With std. German grid charging, the BMW iX3 emits just 70 percent of the CO2 of the next best low CO2 BMW X3 model with the sDrive 20d turbo diesel. If the vehicle is charged with green electricity the advantage moves to just 40 percent.

    If only BMW had the technology to lead the target instead of follow it, they may have actually hit the mark. :(
     
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  2. xcel

    xcel PZEV, there's nothing like it :) Staff Member

    Hi All:

    There are rumors of BMW striving to hit 330-miles in a 3-series BEV by 2021. I hope that is the case but 330-miles on our own EPA is not as easy as one would think as the latest European Luxury automakers are missing competitors targets by over 50 percent.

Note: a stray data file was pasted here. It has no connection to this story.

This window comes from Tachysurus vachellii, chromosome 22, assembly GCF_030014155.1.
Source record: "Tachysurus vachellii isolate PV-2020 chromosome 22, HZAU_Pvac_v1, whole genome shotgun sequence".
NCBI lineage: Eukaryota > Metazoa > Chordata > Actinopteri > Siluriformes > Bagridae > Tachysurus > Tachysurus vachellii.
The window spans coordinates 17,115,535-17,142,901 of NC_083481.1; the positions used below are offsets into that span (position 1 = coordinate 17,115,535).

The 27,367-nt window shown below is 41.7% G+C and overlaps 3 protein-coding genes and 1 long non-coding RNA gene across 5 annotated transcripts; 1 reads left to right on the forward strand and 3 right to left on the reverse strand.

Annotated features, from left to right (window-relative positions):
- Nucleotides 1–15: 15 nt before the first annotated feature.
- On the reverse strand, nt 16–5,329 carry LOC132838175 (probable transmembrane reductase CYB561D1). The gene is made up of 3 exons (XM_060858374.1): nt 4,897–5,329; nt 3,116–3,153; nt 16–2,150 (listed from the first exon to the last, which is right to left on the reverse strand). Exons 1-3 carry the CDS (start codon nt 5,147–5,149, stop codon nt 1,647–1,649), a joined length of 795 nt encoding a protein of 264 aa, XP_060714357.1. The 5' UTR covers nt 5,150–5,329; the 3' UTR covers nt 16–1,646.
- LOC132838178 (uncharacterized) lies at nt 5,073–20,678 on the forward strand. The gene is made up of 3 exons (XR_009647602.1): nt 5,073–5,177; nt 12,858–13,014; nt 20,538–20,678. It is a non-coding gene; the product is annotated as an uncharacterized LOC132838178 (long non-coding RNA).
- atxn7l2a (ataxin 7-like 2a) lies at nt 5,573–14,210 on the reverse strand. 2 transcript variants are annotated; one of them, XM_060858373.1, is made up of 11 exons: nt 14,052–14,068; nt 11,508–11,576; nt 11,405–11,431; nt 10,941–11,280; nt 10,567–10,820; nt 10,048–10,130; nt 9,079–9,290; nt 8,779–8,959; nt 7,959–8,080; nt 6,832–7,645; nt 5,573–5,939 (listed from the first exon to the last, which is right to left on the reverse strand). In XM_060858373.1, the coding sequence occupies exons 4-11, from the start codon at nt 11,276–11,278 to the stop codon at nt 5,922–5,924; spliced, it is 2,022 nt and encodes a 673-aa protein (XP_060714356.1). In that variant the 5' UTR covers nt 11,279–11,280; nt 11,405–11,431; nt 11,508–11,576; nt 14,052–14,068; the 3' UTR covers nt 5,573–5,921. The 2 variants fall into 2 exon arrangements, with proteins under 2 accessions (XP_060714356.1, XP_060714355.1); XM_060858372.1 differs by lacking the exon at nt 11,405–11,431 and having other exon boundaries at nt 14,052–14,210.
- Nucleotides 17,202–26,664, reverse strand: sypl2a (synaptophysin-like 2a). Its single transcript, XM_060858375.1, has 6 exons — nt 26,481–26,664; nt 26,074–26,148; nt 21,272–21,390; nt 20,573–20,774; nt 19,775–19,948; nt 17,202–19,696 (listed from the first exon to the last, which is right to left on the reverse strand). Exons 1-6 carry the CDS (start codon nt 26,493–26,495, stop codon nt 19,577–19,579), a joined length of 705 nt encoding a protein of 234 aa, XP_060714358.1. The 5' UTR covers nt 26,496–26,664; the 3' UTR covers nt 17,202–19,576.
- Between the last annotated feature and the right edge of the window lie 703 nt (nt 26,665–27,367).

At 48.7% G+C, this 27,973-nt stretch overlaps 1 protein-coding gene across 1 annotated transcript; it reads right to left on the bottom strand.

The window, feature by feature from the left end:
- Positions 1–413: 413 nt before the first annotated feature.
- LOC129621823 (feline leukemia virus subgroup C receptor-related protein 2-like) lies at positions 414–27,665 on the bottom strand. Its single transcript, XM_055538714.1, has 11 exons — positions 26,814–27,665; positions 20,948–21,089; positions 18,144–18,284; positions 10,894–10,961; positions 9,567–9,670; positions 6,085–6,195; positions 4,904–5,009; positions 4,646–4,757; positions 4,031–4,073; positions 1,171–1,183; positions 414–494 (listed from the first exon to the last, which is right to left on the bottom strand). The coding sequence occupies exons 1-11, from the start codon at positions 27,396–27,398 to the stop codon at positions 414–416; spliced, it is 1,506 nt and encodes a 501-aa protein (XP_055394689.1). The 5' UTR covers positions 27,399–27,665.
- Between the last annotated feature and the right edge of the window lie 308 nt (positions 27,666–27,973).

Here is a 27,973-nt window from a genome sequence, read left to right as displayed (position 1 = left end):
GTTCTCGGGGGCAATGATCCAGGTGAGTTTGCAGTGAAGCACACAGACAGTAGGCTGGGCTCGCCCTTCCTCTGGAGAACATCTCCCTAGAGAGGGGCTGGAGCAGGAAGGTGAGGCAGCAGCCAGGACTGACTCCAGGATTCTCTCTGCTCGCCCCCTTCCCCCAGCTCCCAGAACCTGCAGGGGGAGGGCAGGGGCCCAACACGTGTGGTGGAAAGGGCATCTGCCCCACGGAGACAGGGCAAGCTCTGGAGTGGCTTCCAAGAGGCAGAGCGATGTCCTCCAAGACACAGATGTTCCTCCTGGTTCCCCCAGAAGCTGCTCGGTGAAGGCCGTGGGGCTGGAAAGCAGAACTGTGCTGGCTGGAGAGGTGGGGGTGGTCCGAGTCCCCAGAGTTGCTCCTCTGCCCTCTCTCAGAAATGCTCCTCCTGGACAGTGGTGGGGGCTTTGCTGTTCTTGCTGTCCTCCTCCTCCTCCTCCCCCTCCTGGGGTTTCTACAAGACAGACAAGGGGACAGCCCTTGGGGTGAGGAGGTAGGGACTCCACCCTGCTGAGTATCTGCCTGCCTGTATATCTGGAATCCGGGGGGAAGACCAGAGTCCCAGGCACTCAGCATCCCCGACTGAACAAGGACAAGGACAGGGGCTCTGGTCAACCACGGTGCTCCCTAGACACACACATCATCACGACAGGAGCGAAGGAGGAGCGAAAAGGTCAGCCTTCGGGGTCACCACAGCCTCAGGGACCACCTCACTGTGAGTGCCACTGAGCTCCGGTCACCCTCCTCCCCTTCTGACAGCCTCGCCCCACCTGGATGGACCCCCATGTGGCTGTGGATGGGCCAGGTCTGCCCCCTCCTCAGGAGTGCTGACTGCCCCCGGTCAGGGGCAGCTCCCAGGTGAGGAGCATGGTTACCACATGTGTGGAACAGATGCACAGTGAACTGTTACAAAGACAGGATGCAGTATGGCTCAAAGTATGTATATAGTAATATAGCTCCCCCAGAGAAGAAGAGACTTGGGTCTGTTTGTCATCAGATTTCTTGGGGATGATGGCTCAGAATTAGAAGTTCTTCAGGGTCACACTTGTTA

Wayne
     
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  3. Luke

    Luke Well-Known Member

    CarsDirect reported that the 2020 X3 xDrive30e PHEV will start just under $50K with a 12 kWh battery and about 20 mile of range (EPA but probably more like 22-24 mile).
    PHEV premium is similar to the tax credit amount so same cost as regular model. But I wonder why latest SUV PHEV's have such a huge efficiency loss and probably their EV's as well. For example my Sonata PHEV has only 10 kWh battery with a 27 mile range. Maybe part of explanation is larger use of the battery capacity but that can't account for all of it (and AWD of course). At least RAV4 Prime shows it's possible to get a relatively efficient SUV PHEV.

    UPDATE: here are the numbers for the X3 xDrive30e: 17.2-16.4 kWh / 100 km (WLTP) and 32-34 mi range (NEFZ). 5-10% more efficient than the Q5 TFSI e it seems.
     
    Last edited: Dec 31, 2019
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  4. xcel

    xcel PZEV, there's nothing like it :) Staff Member